Sunday, March 14, 2010

Cien años de soledad (3)

(I wrote this before the war started) As I'm reading, I find I'm trying to compare the book to other stories I've read. The closest I can come up with are the fairy tales that I read as a kid, with their supernatural qualities and the immediacy of nature. What's missing is any sign of a moral message. Marquez has many opportunities to add in this element, but he leaves no trace of anything didactic. In its place, heaps of absurdity and only vague hints at moral lessons that come across more ambiguous than strong (and then the war started). Now Macondo is gripped by war. I see the message creeping in, subtle and without slogans. I see how Marquez is subtlety using this story as a platform to show the absurdity of war. He shows this, in large part, through Aureliano -who can't understand how people wage war over things that cannot be touched with the hand. Marquez is not trying to make a political statement from either side of left or right. He shows how Macondo is caught between sides her in a war that isn't their own. The houses first painted blue, are then painted red creating a hybrid shade in between.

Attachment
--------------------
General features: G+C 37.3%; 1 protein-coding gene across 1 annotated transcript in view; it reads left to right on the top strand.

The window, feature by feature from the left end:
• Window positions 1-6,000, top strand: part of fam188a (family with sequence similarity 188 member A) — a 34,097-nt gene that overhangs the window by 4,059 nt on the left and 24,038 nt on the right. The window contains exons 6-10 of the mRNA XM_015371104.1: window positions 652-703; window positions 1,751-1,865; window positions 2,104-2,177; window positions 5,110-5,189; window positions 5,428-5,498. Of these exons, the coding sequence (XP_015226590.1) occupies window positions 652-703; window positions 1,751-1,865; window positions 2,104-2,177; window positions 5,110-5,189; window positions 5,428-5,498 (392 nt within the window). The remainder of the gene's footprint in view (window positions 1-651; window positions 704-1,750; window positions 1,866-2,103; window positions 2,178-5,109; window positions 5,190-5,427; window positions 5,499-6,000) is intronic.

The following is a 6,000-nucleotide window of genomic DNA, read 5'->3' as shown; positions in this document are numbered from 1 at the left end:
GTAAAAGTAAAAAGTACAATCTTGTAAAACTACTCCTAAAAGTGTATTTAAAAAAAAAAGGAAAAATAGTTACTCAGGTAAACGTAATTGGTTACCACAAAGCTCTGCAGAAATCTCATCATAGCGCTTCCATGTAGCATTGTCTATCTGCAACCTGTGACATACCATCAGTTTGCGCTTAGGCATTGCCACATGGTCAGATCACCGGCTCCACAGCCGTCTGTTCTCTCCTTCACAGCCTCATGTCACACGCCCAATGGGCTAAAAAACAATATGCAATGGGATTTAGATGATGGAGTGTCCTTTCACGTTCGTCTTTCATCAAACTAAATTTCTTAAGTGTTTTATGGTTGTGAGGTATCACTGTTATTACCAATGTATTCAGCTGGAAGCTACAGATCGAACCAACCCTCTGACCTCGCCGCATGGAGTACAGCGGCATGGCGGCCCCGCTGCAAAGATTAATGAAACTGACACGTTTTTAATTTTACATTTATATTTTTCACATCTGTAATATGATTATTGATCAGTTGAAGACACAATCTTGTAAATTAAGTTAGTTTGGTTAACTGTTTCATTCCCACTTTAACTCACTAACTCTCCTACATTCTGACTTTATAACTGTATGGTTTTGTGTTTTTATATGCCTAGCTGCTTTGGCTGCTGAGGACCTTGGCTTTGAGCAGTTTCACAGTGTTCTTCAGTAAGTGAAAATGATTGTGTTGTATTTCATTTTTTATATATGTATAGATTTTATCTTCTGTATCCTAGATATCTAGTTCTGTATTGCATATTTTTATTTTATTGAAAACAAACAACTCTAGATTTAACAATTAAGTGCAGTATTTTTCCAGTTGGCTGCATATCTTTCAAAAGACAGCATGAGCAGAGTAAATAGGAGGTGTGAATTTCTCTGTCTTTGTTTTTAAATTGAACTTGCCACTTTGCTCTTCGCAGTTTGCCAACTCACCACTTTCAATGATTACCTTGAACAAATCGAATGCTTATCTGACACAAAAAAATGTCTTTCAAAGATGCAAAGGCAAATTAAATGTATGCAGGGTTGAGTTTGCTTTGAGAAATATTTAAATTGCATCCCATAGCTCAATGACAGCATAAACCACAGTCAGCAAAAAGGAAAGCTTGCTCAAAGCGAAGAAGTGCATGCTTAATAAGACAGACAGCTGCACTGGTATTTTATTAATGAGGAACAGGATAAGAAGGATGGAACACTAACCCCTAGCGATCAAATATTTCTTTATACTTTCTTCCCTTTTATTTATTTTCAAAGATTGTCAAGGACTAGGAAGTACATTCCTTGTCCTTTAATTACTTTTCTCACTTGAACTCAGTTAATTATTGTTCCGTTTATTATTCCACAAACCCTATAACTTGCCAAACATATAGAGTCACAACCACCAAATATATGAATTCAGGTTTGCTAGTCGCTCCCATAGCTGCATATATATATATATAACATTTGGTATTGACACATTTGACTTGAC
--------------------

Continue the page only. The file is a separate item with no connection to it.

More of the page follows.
As we discussed in class, Aurelino Buendia survives the war but not the solitude that it brings. If war psychiatrists were to get a hold of him, they would say he's suffering from post traumatic stress disorder. Many characters in this book are suffering from PTSD and the book is full of trauma. Amaranta is traumatized by Pietro Crespi's suicide. She self-medicates by burning her hand in hopes that the scars will grow over her emotional wounds. The scars don't go away and she wears bandages on them until her death. Trauma is at every turn. Partly what makes this book so exciting is seeing how the characters are shaped by it. Some eat dirt, others go numb, some go on a rampage, others seem to go on with life, and others kill themselves. If any one is to be called the hero, it should be Ursula. She is the keystone of the craziest family of all time.